The business of empowering students
Danna Nelson had always dreamed of teaching. It just took her a while to get there.
“Life happened, kids,” she explained.
Nelson was 18, married, and had just moved to Gresham. For the first part of her life, she worked at a machine shop, getting hands-on experience in all facets of a small business. Then, with two young kids, she accepted a job as the bookkeeper at Gresham High, a role she would hold for nearly 14 years.
However, the whole time the idea of being a teacher was percolating in the back of her mind. So in her late 20s, she started taking weekend and night classes, first online, then through an Easter Oregon University program at Mt. Hood Community College.
“It was brutal,” Nelson said. “But my kids never complained about having to do their homework because I would be typing my papers until 4 in the morning some days.”
She earned a bachelor’s degree and then continued to get a Masters in 2013. There was never any doubt about going back to Gresham High.
“After working with all the people here, I had an attachment to the Gophers,” she said. “This is my community, where I live. Everyone is supportive and encouraging.”
“This is my place,” Nelson added with a smile.
Now she helms an Intro to Business, Entrepreneurship 1 and 2, and eight levels of Marketing classes.
In her life, Nelson only had one teacher who really pushed her to succeed. So in her classroom, making those connections with the kids and encouraging them is tantamount. She is always by the door to her room, saying “Good morning” and “Good afternoon” and asking students about their families and hobbies.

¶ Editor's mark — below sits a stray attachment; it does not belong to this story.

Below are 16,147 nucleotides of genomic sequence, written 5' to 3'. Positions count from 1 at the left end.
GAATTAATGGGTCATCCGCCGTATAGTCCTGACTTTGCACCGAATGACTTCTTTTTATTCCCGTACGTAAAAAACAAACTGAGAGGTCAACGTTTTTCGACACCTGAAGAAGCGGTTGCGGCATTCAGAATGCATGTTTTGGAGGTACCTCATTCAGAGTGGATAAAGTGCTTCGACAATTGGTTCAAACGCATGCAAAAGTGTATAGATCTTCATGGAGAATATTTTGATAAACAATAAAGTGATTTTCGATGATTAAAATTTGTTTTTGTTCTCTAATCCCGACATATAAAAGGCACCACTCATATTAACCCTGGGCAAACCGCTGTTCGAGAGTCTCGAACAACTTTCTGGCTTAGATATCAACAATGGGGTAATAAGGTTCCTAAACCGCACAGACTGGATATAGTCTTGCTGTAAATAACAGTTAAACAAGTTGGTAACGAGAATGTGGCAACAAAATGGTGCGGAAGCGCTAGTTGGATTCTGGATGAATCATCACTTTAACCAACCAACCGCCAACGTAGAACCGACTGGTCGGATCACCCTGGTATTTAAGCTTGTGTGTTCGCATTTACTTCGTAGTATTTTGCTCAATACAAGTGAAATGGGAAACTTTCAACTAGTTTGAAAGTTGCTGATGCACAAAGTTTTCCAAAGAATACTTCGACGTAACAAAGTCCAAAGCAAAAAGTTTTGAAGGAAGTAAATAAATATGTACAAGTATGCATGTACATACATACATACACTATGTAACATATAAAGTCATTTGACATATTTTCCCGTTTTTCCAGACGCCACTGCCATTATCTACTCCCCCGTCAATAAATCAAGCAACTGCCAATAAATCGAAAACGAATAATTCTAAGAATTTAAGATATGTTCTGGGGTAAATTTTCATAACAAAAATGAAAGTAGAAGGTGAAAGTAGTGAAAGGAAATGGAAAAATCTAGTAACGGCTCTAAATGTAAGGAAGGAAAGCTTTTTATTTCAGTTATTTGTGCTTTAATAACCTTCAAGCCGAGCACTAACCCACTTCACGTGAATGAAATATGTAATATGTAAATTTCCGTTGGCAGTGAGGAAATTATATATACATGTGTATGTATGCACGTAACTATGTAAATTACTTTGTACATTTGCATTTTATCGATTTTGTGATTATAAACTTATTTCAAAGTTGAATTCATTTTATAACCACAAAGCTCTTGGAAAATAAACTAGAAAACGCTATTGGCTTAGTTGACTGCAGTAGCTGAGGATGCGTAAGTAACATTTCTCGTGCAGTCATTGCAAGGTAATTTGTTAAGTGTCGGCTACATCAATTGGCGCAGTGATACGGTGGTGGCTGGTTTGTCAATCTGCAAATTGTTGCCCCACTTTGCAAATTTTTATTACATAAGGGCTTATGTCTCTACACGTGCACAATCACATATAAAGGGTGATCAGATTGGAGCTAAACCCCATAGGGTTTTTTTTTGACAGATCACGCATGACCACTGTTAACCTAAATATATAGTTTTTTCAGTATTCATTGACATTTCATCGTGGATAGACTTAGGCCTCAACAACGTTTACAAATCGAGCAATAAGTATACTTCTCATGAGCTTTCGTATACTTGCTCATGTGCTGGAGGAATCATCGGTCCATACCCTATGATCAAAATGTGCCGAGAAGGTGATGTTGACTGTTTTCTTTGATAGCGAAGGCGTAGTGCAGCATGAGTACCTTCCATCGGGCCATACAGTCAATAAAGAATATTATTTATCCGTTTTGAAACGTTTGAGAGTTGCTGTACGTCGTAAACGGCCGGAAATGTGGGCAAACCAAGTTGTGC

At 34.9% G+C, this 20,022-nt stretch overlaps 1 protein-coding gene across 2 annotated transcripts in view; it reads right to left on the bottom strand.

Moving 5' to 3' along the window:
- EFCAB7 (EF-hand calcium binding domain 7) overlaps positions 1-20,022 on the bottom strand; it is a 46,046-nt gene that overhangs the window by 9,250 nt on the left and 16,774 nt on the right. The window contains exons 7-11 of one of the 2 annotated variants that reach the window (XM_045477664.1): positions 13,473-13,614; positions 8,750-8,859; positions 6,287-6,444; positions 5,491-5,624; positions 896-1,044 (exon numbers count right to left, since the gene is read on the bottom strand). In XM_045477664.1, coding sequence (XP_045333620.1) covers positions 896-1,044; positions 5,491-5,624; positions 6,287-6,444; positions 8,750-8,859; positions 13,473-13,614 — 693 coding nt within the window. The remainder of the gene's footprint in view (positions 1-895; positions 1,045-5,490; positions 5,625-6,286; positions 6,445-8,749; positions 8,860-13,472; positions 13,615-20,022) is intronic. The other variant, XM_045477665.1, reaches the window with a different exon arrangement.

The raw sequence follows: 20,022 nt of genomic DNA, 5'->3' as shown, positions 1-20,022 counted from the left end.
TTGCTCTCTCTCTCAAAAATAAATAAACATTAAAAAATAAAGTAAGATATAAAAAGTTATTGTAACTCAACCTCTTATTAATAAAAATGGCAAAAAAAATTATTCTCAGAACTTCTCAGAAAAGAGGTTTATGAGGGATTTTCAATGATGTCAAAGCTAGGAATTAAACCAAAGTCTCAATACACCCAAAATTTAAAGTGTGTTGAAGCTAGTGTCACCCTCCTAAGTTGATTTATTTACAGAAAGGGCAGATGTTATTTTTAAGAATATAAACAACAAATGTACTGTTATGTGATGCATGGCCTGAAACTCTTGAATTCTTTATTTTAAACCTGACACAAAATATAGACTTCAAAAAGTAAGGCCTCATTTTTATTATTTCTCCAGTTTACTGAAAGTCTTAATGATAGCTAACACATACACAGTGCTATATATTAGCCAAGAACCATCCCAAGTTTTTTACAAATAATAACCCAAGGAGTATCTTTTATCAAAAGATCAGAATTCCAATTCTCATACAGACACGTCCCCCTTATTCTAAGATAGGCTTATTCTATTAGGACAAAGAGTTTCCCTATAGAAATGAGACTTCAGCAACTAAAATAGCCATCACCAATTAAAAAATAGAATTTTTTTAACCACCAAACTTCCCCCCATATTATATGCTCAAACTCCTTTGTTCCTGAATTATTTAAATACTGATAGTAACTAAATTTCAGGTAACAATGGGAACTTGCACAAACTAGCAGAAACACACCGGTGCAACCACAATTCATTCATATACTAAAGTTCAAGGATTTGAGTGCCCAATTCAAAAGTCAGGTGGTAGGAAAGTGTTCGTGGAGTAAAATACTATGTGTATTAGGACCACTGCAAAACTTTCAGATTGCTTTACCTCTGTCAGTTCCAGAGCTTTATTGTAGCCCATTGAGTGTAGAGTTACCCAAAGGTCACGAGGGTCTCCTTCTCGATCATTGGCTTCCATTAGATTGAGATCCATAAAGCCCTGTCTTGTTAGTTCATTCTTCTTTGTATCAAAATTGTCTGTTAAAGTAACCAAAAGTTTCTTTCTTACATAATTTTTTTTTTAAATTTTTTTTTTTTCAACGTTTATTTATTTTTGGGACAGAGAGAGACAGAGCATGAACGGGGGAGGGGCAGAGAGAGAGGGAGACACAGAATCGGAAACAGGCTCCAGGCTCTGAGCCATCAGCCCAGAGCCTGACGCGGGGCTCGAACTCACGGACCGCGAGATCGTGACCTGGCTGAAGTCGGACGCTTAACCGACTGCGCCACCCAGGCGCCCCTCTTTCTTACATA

“I know that sometimes I may be the only person to do that for them during the day,” she said.
It is a casual atmosphere during class, focusing on real-world experience and hands-on projects rather than memorization or quizzes. And it has resonated with students, as Nelson was nominated as one of Pamplin Media Group’s 2023 Amazing Educators.
“I would have preferred my kids to be interviewed. I almost said no to all of this,” she said. “I like my kids to have the spotlight. They are pretty amazing.”
In Nelson’s class, they learn the ins and outs of business, from setting prices, marketing, production, selling, managing finances, and employees. In addition, the students practice making resumes, filling out job applications, and conducting mock interviews.
“It’s all about the students showing me what they can do,” Nelson said. “This is a place where they can make mistakes and not feel bad about it.”
One of the iconic annual projects is the Root Beer Float competition.
“It started when I was running concessions, and I asked the kids how we were going to get rid of all this extra root beer,” Nelson said. “So we came up with a competition.”
That evolved into her regular curriculum as a final project. The teams of students set up tables, decorate, create advertisements, prices, and cost breakdowns for supplies. Then that afternoon, they all set up shop in the cafeteria and sell the products to their peers. They earn real money, and the winning team from all four classes gets a cash bonus.
“It’s about the experience, not the grade,” Nelson said.
Perhaps that is best seen at the famed student store, The Gopher Hole, which is run by Nelson’s students and leads to dozens and dozens of classmates queuing for a smoothie or espresso drink. While their teacher is just a phone call away, the kids can handle the shop all on their own after a few weeks of training. They even design and market many items sold at the store, like coasters and other fun Gopher knickknacks.
“They could run this classroom if they needed,” Nelson said.
For Nelson being a teacher is more than a job. Her students brighten her days and make Gresham High a place she is excited to return to time and time again.
“My students are all amazing. They bring their own personality,” she said. “The kids make my world go around.”
“I’ll retire here. I can’t see myself leaving,” Nelson added.